One of the best places to look for high-dividend investments is in the real estate sector, specifically in equity REITs. Not only do many of these stocks pay above-average, reliable dividends, but there is also significant growth potential as the companies' underlying property portfolios appreciate in value. Here are three excellent examples of REITs that look attractive now, all of which pay dividend yields of more than 5%.


Recent Stock Price

Dividend Yield

Senior Housing Properties Trust (DHC -7.42%)



EPR Properties (EPR -0.46%)



Life Storage Inc.(LSI)



Stock prices and dividend yields as of 5/29/2017.

Jar of coins labeled "dividends."

Image source: Getty Images.

1. Senior Housing Properties Trust

As the name implies, Senior Housing Properties Trust invests in senior housing properties, but that only makes up a little more than half of the portfolio. The rest is composed of medical office buildings, with smaller concentrations of skilled nursing facilities and wellness centers. As of this writing, the company has 434 properties located in 42 states and D.C.

SNH portfolio composition.

Image source: Senior Housing Properties Trust investor presentation.

While Senior Housing Properties Trust's 7.4% dividend yield might seem too good to be true, that doesn't appear to be the case. The annual dividend of $1.56 per share corresponds to a payout ratio of just 83% of normalized funds from operations (FFO), which isn't especially high for a REIT. Plus, 97% of the portfolio is made up of private-pay healthcare businesses, which tend to be far more stable and predictable than revenue dependent on government reimbursements.

Finally, the supply-and-demand dynamics of the healthcare real estate market should be quite favorable for investors going forward. Simply put, the U.S. population is aging rapidly, with the 65-and-older age group expected to roughly double by 2050, and older age groups are growing even faster. In fact, the 85-and-older population in the U.S. is expected to roughly triple over the next three decades. This should create a steady stream of opportunities in healthcare, especially in senior housing.

2. EPR Properties

Diversified REIT EPR Properties invests in three types of properties. The largest portion of the portfolio is entertainment properties, primarily megaplex movie theaters, and the company also has substantial investments in recreation and educational properties. In total, EPR owns 338 properties, and continues to grow at a rather rapid pace, especially in the recreation and entertainment areas of the portfolio. In fact, EPR has agreed to acquire a portfolio of 15 water parks and amusement parks, and the transaction is expected to close during the current quarter.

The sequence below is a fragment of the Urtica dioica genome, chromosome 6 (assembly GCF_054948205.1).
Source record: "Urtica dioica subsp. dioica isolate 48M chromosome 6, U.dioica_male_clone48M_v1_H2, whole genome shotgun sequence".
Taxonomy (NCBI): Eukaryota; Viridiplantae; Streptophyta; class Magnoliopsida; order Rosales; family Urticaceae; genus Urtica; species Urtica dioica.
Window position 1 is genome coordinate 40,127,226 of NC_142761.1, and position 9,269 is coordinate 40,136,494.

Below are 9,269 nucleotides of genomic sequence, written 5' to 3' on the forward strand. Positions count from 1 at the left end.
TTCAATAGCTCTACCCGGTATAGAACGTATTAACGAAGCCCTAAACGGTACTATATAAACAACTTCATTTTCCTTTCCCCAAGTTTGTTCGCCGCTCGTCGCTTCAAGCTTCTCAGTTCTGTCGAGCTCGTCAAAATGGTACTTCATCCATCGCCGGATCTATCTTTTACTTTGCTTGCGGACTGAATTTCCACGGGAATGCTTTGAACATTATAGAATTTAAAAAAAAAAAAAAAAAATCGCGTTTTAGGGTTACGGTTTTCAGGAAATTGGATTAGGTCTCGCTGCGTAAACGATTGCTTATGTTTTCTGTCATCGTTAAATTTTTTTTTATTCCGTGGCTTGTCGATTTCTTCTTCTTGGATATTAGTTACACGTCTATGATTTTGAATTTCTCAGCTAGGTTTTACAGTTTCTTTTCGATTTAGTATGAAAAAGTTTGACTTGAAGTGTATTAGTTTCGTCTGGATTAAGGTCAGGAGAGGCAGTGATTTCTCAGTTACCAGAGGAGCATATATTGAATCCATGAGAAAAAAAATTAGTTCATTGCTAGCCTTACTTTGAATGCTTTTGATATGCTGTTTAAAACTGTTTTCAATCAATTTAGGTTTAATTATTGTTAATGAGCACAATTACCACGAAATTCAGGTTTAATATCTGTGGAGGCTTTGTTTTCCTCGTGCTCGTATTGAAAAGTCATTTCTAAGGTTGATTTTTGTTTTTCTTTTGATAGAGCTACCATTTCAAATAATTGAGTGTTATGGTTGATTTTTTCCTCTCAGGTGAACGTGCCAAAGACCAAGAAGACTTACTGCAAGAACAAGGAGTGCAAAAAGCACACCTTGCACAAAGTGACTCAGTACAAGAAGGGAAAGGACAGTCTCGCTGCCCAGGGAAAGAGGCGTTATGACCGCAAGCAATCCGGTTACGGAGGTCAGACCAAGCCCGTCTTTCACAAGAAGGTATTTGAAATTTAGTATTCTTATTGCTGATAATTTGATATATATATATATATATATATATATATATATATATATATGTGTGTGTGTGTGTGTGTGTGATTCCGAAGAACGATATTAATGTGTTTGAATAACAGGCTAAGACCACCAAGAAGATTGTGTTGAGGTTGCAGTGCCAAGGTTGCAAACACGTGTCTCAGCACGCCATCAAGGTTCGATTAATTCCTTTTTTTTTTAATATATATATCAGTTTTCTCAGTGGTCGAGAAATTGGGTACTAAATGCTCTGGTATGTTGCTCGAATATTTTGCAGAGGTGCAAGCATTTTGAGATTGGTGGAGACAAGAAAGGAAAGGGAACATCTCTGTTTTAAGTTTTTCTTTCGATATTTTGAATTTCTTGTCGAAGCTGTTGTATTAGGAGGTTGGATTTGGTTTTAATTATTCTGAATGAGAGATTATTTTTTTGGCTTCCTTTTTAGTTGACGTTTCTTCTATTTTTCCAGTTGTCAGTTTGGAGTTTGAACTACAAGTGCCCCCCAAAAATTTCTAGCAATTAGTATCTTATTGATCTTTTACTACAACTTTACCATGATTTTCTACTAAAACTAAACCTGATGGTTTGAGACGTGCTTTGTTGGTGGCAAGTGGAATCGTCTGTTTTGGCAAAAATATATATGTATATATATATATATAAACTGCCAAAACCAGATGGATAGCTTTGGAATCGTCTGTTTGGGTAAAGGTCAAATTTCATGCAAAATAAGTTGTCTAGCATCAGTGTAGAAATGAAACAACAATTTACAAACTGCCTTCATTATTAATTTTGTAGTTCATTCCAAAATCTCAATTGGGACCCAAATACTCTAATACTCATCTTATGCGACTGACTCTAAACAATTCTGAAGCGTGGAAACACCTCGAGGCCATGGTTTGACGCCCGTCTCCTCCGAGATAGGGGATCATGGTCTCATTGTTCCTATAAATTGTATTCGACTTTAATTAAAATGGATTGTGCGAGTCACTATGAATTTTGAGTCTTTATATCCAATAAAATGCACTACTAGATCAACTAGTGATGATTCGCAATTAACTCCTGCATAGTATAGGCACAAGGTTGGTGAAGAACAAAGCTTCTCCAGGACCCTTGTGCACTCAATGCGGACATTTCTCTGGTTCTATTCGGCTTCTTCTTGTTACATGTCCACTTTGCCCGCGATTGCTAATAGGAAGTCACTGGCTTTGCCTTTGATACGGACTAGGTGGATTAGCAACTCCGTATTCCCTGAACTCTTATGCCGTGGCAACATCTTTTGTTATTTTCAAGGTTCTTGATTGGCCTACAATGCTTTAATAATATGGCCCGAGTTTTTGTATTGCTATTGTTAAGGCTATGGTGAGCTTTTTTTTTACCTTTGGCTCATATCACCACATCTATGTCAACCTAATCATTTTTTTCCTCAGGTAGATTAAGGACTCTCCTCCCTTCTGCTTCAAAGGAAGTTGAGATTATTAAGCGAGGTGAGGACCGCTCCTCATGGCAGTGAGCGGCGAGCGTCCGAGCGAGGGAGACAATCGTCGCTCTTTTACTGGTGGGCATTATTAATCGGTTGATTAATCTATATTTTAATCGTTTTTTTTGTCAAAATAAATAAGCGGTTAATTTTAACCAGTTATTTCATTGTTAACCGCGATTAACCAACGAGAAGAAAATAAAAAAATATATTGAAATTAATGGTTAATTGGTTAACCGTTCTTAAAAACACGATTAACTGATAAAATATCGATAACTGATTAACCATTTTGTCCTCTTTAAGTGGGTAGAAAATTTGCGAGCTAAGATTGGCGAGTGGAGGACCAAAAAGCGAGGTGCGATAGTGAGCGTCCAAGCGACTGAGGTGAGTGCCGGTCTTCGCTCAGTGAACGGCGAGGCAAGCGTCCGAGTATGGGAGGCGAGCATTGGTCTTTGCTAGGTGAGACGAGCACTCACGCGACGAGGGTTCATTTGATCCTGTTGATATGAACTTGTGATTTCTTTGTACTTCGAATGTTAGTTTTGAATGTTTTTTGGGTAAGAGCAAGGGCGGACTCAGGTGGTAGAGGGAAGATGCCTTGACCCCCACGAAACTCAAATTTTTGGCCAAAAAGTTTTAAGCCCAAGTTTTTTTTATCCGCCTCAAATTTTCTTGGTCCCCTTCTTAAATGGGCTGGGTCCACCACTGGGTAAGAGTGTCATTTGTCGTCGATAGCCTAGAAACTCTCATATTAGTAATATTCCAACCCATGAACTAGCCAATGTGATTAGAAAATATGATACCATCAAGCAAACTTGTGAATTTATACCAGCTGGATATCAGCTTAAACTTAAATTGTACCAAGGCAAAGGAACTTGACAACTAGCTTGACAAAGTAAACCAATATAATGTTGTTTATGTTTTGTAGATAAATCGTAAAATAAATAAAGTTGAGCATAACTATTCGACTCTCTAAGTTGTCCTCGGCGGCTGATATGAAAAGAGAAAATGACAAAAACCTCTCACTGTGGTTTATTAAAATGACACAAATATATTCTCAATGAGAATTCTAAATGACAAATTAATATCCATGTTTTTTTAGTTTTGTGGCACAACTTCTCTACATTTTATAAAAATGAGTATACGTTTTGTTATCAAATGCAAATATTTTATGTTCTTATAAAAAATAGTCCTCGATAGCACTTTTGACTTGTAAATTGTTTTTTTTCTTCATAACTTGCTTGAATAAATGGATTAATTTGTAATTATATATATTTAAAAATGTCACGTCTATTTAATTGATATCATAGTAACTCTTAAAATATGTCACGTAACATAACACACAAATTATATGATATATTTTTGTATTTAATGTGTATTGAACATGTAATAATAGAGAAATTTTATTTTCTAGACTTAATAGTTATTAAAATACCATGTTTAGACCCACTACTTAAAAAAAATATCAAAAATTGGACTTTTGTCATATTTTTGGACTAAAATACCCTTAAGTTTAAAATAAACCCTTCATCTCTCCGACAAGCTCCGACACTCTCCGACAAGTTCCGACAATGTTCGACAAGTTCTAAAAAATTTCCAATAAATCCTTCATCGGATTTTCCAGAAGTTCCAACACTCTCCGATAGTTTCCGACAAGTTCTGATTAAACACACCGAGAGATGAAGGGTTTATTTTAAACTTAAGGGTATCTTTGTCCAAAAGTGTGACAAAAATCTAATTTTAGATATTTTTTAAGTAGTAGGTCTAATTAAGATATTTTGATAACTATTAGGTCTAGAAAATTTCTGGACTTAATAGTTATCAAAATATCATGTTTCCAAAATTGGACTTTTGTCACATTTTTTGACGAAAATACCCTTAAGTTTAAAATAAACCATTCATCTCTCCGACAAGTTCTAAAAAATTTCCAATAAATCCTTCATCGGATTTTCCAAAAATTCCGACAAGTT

EPR investment history.

Image source: EPR Properties investor presentation.

While entertainment and recreational properties can see revenue rise and fall with the health of the economy, it's important to mention that EPR's tenants are on long-term leases, typically with rent increases built right in. In fact, the average property in the newly acquired recreation portfolio I just mentioned has 18 years left on its lease. In other words, EPR doesn't need to worry much about a spike in vacancies if the economy turns sour. Nearly half of the company's leases expire after 2027.

Furthermore, the entertainment and recreation properties are a long-term play on the experience-oriented mindset of millennials. This generation of about 75 million people values experiences over simply buying things, and as millennials age, their buying power should increase dramatically.

Finally, EPR's education portfolio is an especially interesting opportunity. The number of public charter schools has grown at a 7% annualized rate since 2002, while the number of students at public charter schools has grown at a 12% rate. Demand is dramatically outpacing supply, and there are more than 1 million students on charter school waiting lists.

EPR sees a potential $2.5 billion market opportunity in public charter schools, as well as another $3 billion between private schools and early childhood education centers. This could provide a steady stream of growth for EPR, no matter what the economy is doing.

3. Life Storage

Formerly known as Sovran Self Storage and under the Uncle Bob's Self Storage brand name, Life Storage, Inc. is one of the larger players in the self-storage industry with about 650 facilities.

Life Storage is growing rapidly, with $1.8 billion in acquisitions last year alone, and has done a good job of growing same-store revenue as well. Over the past five years, same-store net operating income has grown at an annualized rate of 8.3%, while expenses have only grown at a 2.2% rate.

Life Storage investment history.

Image source: Life Storage investor presentation.

To be fair, the self-storage business has been a beneficiary of the strong U.S. economy, and would likely suffer if times got tough. Tenants are generally on month-to-month leases, and can easily vacate if they need to cut back on expenses. However, keep in mind that self-storage is a relatively inexpensive form of real estate to operate. Maintenance, staffing, and turnover expenses are all much lower than with most other types of commercial real estate. In other words, the company could afford a significant drop in earnings while remaining profitable and paying its dividend. In fact, 2017's dividend payments are expected to make up less than 70% of the company's FFO, so shareholders don't need to worry about the safety of those big payments.